Friday, February 24, 2012

IRB Approval of Philosophy Courses?

I recently attended a seminar on IRBs (Institutional Review Boards) for Human Subjects Research. It was said that if students were doing any "research" in their courses involving human subjects from outside the course, this would likely need IRB approval. Sounds good, but I asked if this approval is needed even if the "research" is very informal, e.g., if students are presented with these sorts of assignment prompts: "Ask at least 3 people what they think about this topic," or "Ask at least three people what they think are common reasons to think p or not p (e.g., that doing X is wrong, that we have free will, that there is a God, etc." and so on: casual inquiry into what people think about philosophical issues.It was told that these potentially common learning activities might require IRB approval: it was pointed out that students might videotape their "research" and who knows what might come from that; perhaps people would somehow be harmed by being asked these sorts of questions.

I suspect that many philosophy instructors attempt to get students to do these sorts of informal surveys and/and, at least, encourage them to discuss class issues with people who are not in the class. My question, then, is whether anyone has encountered this issue and has done much to determine whether approval is indeed required for such activities, at least at their school. Thanks.

Wednesday, February 22, 2012

The future of teacher education?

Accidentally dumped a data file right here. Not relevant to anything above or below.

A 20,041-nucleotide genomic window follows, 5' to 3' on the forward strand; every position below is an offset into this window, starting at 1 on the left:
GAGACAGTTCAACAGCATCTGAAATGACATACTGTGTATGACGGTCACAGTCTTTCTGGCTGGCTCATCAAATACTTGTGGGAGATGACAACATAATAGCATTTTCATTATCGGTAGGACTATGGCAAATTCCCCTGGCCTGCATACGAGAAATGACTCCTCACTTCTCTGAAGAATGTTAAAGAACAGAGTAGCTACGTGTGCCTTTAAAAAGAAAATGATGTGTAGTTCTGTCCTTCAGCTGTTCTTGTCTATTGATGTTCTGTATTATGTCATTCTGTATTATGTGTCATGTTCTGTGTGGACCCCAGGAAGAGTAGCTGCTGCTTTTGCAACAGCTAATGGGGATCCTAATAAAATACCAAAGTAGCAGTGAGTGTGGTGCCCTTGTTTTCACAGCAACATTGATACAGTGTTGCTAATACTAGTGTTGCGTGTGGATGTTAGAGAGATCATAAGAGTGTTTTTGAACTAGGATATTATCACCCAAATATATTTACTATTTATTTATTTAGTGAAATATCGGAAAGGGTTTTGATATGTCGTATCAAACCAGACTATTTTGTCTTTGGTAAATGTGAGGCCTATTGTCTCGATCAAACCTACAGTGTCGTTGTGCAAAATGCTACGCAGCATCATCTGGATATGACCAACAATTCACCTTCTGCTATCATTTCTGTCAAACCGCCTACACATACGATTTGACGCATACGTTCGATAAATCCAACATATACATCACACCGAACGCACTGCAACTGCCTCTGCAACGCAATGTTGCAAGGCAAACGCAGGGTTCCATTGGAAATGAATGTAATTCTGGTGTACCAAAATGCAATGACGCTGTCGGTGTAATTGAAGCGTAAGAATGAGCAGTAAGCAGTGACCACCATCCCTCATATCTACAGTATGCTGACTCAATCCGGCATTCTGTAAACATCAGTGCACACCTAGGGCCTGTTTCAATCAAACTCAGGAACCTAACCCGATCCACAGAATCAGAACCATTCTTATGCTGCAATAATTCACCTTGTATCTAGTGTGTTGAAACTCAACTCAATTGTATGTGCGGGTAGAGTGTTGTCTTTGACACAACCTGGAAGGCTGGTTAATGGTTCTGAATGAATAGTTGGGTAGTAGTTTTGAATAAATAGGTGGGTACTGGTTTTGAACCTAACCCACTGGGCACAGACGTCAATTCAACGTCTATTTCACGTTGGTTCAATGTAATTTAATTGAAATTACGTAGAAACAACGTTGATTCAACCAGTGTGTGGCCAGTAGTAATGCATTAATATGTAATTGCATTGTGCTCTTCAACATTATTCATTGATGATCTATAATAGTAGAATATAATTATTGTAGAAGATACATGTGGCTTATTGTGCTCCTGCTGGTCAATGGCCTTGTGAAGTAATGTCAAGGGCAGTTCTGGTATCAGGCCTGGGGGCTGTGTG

I'm pretty unsympathetic to the MacIntyre/Williams criticisms of modern moral theories (I think the Kantian/Korsgaardian has more than enough resources to do justice to ground projects/real human flourishing and I have significant doubts that society suffers at all from leaving behind aretaic theories of virtue) but there is still a lot of value in what Higgins has to say about the struggle to maintain a good, integrated life while participating in the practice of teaching.

In Chapter 8, we finally get to the bottom of what Higgins thinks teaching is all about: reflective questioning. Education, he writes, is "the ongoing conversation taking place in the space opened by the question of what best facilitates human flourishing; it consists of the implicit and explicit answers, described and enacted by those theorists, practitioners, and theorist/practitioners who feel called to join the conversation." (258) All education is necessarily concerned with human flourishing in one form or another, and assumes some account of what human flourishing is. (Also, for the record, don't miss his very insightful account of teachers surrounded by textbooks and tests suffering from "pedagogical Stockholm Syndrome" on p. 256.)

It probably goes without saying that this is a pretty romanticized notion of education.

Tittle on non-philosophers teaching applied ethics

Peg Tittle has absolutely no patience for non-philosophers teaching applied ethics. Is she right? Here's her case:

  1. "As far as I can see, business ethics taught by business faculty, ethics programs run by managers, and so on – any applied ethics taught by non-philosophers – is superficial at best.  First, following a code is just an appeal to custom, an appeal to tradition, which philosophers consider a weak basis, an error in reasoning..."

A Wall Street Education

I thought this might be of interest. From a controversial  blogpost by Ezra Klein:

"For many kids, college represents an end goal. Once you get into a good college, you’ve made it, and everyone stops worrying about you. You’re encouraged to take classes in subjects like English literature and history and political science, all of which are fine and interesting, but none of which leave you with marketable skills. After a few years of study, you suddenly find it’s late in your junior year, or early in your senior year, and you have no skills pointing to the obvious next step.